In particular, I am sympathetic to expanding the size of the Court for historical reasons. For a good part of our nation’s history, the size of the Court was linked to the number of circuit courts. We currently have thirteen circuit courts, and I think there is historical justification based on this fact to increase the number of Justices on the Supreme Court.

There are two ways to look at the idea of expanding the Court. If you are convinced, as many Court observers are, that the current court has an extremist agenda they are carrying out and that that agenda is intended to roll back rights formerly enjoyed by Americans, then expanding the court in an effort to stop this effort is a reasonable way to reform the Court.

Many, particularly on the left (but not exclusively) have opined that the Court, particularly during the 2022 and 2023 sessions, is acting as an activist political body rather than as a deliberative judiciary, and allowing it to continue in this way threatens our democracy. University of Texas Law Professor Steve Vladek commented that the current Court is acting more like a mini, unelected legislature, creating law from the bench rather than interpreting laws passed by Congress or regulations implemented by government agencies.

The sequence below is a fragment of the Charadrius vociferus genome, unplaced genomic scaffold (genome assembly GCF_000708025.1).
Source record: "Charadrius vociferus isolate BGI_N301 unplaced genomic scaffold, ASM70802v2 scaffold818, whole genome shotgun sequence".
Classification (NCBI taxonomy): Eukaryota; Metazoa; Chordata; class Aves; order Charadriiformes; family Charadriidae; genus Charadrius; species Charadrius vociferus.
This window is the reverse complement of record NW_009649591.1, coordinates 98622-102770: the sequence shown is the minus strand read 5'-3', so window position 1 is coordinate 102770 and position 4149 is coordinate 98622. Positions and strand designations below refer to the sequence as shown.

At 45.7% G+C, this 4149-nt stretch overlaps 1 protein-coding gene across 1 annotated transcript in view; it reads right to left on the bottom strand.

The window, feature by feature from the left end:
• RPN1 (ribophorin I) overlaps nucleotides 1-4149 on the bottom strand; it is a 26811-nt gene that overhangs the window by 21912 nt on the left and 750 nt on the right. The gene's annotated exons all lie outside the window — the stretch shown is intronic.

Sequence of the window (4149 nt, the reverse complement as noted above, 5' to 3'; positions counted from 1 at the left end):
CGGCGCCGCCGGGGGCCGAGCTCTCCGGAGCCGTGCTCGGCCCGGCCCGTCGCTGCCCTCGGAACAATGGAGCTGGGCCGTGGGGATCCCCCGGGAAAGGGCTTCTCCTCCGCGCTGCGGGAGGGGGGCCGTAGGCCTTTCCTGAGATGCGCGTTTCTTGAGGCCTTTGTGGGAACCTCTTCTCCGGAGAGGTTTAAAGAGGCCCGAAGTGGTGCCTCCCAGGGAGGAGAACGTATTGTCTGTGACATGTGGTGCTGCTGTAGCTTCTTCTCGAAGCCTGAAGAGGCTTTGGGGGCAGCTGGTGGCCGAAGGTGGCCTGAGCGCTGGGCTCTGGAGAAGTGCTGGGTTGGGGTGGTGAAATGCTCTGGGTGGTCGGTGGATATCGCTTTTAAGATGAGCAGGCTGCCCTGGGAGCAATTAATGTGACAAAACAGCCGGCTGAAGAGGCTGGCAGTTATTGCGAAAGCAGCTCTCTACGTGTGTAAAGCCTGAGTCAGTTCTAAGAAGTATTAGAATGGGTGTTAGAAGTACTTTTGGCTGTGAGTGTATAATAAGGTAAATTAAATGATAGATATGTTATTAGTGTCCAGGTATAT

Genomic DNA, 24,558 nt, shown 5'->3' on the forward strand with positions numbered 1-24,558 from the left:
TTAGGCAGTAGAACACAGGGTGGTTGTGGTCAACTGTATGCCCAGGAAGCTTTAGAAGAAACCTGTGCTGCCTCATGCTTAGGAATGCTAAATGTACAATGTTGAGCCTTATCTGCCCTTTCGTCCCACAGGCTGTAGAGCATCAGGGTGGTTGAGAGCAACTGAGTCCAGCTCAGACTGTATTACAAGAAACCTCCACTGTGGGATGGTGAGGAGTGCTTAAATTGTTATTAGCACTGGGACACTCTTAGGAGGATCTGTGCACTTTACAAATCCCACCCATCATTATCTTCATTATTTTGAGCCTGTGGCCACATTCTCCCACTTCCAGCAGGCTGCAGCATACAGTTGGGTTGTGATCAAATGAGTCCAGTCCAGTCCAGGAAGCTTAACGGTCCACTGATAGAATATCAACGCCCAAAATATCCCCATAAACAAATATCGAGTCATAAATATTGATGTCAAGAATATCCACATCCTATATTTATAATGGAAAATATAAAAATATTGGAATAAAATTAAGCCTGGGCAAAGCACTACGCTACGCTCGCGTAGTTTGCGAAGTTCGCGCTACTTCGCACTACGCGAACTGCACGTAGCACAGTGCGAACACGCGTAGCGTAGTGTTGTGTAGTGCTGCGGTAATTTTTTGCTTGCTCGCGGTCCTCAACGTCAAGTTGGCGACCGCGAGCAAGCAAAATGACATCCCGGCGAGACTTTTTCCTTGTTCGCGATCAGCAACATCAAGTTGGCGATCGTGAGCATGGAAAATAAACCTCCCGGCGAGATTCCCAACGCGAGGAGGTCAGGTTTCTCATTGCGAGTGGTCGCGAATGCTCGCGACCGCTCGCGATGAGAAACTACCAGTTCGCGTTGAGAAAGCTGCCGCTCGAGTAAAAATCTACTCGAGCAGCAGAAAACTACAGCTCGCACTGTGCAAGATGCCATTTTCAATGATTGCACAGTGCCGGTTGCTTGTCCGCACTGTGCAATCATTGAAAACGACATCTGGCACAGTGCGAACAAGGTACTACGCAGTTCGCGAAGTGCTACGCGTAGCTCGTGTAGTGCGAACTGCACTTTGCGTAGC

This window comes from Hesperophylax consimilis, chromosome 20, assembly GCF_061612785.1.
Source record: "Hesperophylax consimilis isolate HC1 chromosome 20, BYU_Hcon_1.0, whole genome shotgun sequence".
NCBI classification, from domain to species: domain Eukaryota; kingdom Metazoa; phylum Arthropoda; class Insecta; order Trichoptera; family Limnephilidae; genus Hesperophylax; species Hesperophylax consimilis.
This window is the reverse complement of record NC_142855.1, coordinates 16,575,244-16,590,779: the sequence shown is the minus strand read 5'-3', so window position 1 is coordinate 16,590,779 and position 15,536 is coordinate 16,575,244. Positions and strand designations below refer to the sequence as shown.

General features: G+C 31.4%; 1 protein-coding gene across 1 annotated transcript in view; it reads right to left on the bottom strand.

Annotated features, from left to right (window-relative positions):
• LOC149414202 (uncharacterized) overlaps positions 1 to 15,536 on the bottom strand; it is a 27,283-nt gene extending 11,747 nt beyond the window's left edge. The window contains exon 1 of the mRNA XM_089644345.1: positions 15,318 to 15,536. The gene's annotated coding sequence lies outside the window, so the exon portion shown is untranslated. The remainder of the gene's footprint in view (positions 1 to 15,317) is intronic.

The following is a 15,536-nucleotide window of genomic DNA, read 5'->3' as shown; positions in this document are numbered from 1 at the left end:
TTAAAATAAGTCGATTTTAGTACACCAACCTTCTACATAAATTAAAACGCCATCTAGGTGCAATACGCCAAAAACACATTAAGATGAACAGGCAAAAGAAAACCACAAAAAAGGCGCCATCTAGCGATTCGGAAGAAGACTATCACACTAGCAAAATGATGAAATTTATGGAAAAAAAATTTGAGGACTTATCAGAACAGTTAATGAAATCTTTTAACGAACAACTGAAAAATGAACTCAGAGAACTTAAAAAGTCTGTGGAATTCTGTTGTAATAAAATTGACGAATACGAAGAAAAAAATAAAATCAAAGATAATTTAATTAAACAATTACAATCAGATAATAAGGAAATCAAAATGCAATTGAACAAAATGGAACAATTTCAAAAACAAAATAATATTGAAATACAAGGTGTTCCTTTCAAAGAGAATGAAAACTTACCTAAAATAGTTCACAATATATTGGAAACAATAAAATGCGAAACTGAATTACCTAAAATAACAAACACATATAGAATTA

From this view, Court expansion makes sense as a way to reign in the excess of the Supreme Court and to return the Court to a judicial body, rather than a super-legislature. Expanding the Court can also serve to bring the viewpoints expressed by the Court more in line with the thoughts of the American people.

In my opinion, the concern that expanding the Court will set off a tit-for-tat battle in Congress to expand then contract the Court over and over again, is overstated. First, changing the size of the Court is well within the purview of the Constitutional powers granted to Congress, so it’s not like Court expansion would be some underhanded political trick. The Founding Fathers left it to Congress to decide how many Justices should serve on the Supreme Court and gave them the power to change that number as they saw fit.